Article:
This morning, thousands of Australian students in Years Three, Five, Seven and Nine, arrived at school for their second day of NAPLAN exams.
Some, no doubt, awoke sick with nerves. Others reluctantly trudged to the bus stop, realising halfway that they most definitely left their pencil case on the kitchen bench.
A number of them were undoubtedly more concerned with what they were having for lunch than the first question on their reading test.
But – at last count – all of them survived.
Mia Freedman, Monique Bowley and I discuss NAPLAN on the latest episode of Mamamia Out Loud. Post continues below.
In an opinion piece for News Corp, Lisa Almond began, “Thousands of kids… woke up today not wanting to go to school. Not wanting to get up and put a uniform on and go and spend the day with their friends. They were too stressed out…”
According to Almond, that’s all NAPLANs fault. It puts “unnecessary pressure” on kids, she argues. Almond is eternally grateful that a letter from her child’s teacher got sent home, reminding him, “this test does not assess all of what makes you exceptional and unique.”
It goes on, “The people who score these tests don’t know that some of you love to sing, are good at dancing…” before listing just about every skill a child can possess.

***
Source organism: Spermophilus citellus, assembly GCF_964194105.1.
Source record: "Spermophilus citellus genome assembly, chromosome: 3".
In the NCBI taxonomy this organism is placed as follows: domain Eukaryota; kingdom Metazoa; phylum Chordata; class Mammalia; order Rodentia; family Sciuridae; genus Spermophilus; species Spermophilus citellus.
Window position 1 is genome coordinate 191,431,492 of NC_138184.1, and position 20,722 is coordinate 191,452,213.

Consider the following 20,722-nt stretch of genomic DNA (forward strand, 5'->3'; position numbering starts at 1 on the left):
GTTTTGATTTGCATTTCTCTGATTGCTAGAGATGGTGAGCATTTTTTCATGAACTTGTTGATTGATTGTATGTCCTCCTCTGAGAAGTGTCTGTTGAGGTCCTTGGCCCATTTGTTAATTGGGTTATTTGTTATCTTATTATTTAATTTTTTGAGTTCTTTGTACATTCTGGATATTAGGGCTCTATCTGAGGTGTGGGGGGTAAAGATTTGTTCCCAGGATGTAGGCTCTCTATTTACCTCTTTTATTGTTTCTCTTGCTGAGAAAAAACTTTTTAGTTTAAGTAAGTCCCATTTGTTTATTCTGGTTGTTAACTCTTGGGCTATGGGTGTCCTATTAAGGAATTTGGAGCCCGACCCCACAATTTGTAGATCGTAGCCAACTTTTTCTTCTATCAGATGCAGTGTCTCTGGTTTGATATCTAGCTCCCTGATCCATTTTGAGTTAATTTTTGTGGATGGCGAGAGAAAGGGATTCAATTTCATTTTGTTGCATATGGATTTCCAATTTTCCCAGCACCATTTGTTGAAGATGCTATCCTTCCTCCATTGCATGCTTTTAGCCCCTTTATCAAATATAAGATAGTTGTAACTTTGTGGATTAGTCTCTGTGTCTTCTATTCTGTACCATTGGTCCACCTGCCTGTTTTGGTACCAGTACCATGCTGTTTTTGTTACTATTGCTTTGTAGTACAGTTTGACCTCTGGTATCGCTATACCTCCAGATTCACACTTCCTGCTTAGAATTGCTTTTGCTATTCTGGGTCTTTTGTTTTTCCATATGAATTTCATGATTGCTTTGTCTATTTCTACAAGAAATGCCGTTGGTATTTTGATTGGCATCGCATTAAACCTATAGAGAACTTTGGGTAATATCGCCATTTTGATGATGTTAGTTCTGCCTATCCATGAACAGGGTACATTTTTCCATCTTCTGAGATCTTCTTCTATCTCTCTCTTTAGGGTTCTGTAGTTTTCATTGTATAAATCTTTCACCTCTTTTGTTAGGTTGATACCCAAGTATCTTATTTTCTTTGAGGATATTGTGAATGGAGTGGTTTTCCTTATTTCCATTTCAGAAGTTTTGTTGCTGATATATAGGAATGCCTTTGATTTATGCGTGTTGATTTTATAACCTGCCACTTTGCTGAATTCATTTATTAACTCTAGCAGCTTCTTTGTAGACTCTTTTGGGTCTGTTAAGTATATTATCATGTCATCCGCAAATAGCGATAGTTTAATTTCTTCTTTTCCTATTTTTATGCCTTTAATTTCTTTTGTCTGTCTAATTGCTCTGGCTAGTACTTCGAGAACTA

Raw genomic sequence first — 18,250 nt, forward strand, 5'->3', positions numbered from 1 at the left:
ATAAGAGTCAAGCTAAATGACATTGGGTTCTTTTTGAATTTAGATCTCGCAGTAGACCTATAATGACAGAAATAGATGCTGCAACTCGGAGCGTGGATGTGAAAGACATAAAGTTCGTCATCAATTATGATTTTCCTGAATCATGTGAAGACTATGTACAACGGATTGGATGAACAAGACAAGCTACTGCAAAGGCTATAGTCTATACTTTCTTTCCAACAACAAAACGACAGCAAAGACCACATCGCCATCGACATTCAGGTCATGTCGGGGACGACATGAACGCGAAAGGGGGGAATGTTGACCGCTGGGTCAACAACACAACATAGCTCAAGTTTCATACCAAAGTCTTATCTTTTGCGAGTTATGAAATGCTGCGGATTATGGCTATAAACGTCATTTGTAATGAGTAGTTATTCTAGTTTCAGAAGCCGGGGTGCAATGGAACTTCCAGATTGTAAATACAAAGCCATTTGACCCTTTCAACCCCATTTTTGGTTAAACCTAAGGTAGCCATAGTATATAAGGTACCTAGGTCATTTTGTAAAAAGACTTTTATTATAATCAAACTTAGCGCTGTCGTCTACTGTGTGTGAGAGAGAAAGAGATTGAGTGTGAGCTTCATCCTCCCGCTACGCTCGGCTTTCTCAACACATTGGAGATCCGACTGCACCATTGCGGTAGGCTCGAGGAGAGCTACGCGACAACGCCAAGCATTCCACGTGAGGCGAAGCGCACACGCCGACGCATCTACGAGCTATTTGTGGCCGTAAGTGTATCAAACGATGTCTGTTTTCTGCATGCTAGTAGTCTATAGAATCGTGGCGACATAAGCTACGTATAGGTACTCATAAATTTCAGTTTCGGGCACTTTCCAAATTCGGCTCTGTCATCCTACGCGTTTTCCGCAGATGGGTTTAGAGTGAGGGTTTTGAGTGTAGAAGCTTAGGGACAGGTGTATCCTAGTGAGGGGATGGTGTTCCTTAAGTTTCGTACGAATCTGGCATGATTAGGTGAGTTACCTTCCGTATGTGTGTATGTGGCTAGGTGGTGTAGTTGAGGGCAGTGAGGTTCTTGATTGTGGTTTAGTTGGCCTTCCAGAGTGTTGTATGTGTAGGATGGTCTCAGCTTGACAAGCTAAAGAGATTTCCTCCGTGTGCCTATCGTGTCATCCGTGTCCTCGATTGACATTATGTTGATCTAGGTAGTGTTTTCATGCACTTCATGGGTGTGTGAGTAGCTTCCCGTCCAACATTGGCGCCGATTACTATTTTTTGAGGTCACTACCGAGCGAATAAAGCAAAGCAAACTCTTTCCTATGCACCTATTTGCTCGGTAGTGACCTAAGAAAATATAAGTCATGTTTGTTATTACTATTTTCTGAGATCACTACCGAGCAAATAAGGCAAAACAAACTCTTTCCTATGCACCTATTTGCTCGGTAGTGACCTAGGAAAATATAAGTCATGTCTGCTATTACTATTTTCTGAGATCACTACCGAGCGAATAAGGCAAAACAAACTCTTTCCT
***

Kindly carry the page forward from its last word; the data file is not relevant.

That is true, of course. It would be very strange if a government sanctioned literacy test somehow gauged how well you could dance, or to what degree you were kind. A lot of things about ourselves cannot be measured, and that has been the case for as long as classrooms have existed.
— Kidspot (@KidspotSocial) 8 May 2017
But we sit and watch the kids who are good at dancing, dance.
We sit and listen to the kids who are good at singing, sing.
We stand and admire the kids who are good at sport, compete.
Yet when it comes to anything academic, we are very quick to alleviate any and all pressure. To downplay the importance of a test, lest anyone feel they’re just not good enough.
The general gist of the letter is that tests don’t really matter all that much, but I’d argue that they do.
Life is full of tests.
“We’re just teaching kids to be good at exams,” goes the oft-cited argument, as though that’s not a valid skill in and of itself.